Ex-Head Chef Of Tonkatsu Restaurant At Ion Opens Hawker Stall Selling Kurobuta Pork Dishes
Prices of his tonkatsu are about half that of those from specialist restaurants.
In a nondescript kopitiam in Edgefield Plains, a relatively new HDB estate in Punggol, queues have been forming around lunch and dinner time at Maruhachi, a tonkatsu specialist that opened in November 2020. The claim to fame is restaurant-quality tonkatsu (Japanese breaded deep-fried pork cutlets) served in a humble setting, and at correspondingly friendlier prices. The chef-owner is Indonesian-born Singaporean PR August Wijaya, 38, who prior to this was the head chef at the Ion Orchard outpost of a famous Tokyo-based tonkatsu restaurant for almost nine years (off the record, he tells us the name of the restaurant which closed down in 2018, as he had left on bad terms). He continued working in a management role with the restaurant group that brought the brand to Singapore, running a few other Japanese eateries before leaving last September amid the pandemic, citing disagreements with the business.
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August and his Japanese wife Yoko, who helps out at the stall in between her work as a freelancer (she declines to specify in what field), lead the small team at this waterside location. The couple met in Australia where August was studying IT and Yoko had gotten a work-holiday visa to live abroad for a spell. Shortly after, August moved back with Yoko to her hometown in Nagoya, where August, without a word of Japanese, started work as a kitchen helper in an izakaya. “It was the only job I could do without speaking any Japanese,” he says. Eventually, because of his English language abilities, he became the assistant manager of a Nagoya branch of Outback Steakhouse. In 2007, he came to Singapore to help start up a now-defunct Japanese curry udon restaurant, and after a few years, joined the tonkatsu restaurant at Orchard Ion where he was head chef for almost nine years. It’s been a pretty unusual life journey for August, who grew up in Jakarta. Now, he and Yoko are raising their four children here in Singapore.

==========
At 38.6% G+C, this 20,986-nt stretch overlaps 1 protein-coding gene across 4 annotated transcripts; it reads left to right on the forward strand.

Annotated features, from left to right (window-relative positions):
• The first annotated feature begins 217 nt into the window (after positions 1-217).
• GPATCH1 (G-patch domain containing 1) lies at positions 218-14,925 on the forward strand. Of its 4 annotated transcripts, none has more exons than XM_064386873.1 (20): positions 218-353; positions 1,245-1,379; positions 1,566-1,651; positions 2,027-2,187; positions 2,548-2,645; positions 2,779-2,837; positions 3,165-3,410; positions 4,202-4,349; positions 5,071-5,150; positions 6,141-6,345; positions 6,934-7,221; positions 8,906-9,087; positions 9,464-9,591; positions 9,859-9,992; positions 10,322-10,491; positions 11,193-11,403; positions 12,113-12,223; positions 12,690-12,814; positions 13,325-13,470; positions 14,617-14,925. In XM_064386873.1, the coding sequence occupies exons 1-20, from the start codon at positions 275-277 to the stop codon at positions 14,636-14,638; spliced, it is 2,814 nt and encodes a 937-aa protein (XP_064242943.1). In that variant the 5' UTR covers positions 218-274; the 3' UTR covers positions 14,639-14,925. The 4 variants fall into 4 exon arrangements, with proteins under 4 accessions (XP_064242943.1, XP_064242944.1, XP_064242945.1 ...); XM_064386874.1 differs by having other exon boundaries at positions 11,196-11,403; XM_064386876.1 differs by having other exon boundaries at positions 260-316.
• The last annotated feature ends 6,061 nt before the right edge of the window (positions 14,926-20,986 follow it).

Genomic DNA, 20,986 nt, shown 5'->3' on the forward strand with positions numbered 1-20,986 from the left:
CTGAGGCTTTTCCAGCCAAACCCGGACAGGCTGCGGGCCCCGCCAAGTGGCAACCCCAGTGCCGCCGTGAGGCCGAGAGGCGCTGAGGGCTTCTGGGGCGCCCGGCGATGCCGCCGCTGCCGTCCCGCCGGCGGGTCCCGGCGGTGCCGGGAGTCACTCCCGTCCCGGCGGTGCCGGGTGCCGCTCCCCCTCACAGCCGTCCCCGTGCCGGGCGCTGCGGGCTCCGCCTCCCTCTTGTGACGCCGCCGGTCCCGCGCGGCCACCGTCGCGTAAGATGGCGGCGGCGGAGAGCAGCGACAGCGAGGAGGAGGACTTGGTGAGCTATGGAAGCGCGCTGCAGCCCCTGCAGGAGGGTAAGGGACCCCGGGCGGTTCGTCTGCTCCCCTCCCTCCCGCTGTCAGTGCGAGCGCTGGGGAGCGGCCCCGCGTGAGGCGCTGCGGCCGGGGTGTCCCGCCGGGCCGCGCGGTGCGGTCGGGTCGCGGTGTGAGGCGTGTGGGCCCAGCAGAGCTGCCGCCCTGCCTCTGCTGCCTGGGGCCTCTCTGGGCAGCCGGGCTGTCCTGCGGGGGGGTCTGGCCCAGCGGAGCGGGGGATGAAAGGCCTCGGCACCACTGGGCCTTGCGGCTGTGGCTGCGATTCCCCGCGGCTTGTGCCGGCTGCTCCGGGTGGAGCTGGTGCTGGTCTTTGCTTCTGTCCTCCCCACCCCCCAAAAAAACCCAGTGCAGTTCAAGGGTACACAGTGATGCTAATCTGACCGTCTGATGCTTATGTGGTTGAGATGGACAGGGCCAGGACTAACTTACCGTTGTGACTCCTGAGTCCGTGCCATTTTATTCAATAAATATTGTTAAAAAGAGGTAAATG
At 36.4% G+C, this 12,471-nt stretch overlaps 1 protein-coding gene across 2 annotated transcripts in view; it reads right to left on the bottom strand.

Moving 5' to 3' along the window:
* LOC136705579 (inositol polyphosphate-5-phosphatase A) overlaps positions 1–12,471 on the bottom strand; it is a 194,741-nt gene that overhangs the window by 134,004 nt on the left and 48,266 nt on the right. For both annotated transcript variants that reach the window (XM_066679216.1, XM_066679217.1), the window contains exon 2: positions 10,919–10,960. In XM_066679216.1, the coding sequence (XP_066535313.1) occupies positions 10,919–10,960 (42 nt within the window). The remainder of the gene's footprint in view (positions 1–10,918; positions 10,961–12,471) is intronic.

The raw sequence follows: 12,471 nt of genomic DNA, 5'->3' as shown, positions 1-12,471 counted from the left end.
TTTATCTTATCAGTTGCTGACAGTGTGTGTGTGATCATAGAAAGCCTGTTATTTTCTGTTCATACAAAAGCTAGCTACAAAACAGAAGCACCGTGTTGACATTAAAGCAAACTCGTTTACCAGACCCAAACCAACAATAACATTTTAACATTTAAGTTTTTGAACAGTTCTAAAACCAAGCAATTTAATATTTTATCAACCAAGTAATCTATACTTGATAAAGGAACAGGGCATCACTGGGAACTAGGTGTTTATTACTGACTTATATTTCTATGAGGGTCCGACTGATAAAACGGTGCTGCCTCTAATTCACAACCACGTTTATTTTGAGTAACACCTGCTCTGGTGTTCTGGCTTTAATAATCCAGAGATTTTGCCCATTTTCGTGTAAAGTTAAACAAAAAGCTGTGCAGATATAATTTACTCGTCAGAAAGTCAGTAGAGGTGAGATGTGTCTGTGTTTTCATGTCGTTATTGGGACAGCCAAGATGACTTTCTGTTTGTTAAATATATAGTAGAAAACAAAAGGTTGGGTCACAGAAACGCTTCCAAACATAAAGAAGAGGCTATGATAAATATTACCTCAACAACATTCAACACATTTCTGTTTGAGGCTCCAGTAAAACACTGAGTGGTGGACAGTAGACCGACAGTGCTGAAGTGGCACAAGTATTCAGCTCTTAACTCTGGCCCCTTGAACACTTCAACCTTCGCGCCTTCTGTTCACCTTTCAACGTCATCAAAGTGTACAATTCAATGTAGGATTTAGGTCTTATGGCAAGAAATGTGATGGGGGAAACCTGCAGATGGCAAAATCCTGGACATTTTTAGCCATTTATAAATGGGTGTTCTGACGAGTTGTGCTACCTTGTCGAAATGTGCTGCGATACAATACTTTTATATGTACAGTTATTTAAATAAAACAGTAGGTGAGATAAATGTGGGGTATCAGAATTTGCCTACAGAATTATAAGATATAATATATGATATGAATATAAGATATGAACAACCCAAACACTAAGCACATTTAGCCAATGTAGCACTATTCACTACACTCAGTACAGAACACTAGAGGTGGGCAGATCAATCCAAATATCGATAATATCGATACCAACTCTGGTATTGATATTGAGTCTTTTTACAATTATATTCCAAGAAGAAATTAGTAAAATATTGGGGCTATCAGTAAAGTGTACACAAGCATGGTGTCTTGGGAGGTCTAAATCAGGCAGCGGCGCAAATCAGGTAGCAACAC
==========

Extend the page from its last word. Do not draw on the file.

“If you can make it in a restaurant, you can make it as a hawker,” he laughs when we ask about the transition from head chef of a restaurant to kopitiam towkay. August decided to go into the hawker business to keep doing what he loved but as his own boss, and to leverage on the cheaper rent. It helps that their location is near their Punggol home. “But people’s perception isn’t so good,” he adds, saying that when he told former customers about his new digs, they were initially miffed that it was in a kopitiam.
To be fair, this one has a pleasant view of the Punggol Waterway, though it is quite stuffy. “In the beginning, people thought our prices were too high,” he said. The pork katsu set here, which features the tonkatsu with a side of rice, soup, and salad, starts from $11.80. It’s $14.80 for the superior black pig version. “People are used to $5 Japanese food at food courts,” he says. Plans are underway for a second kopitiam branch, hopefully sometime in the middle of the year.
Sure, the prices are a little steep for a kopitiam stall, but August, who works in the kitchen with a few assistants, says it’s because he uses premium ingredients and restaurant techniques. For instance, Maruhachi’s premium offering of a kurobuta katsu set costs $14.80 versus the $22 from tonkatsu restaurant chain Tonkichi. August points to a sign at the shop front that advertises his “kodawari” or concept. He chooses thick-cut tenderloin and fillets of pork from the USA and Canada, and the katsu is breaded in fresh, not dried, white panko bread crumbs imported from Japan. For deep-frying, August uses 100 percent cottonseed oil, which he says has a clean, non-odorous flavour. On top of that, each katsu is breaded, fried and then sliced to order, so it comes to the table crisp and piping hot. Even the plates August uses are attractive chinaware. “To be frank, the cost is high,” he says, “but the overheads and rent are low” he says of his competitive prices, and says business has been doing well thanks mostly to word-of-mouth and good online reviews.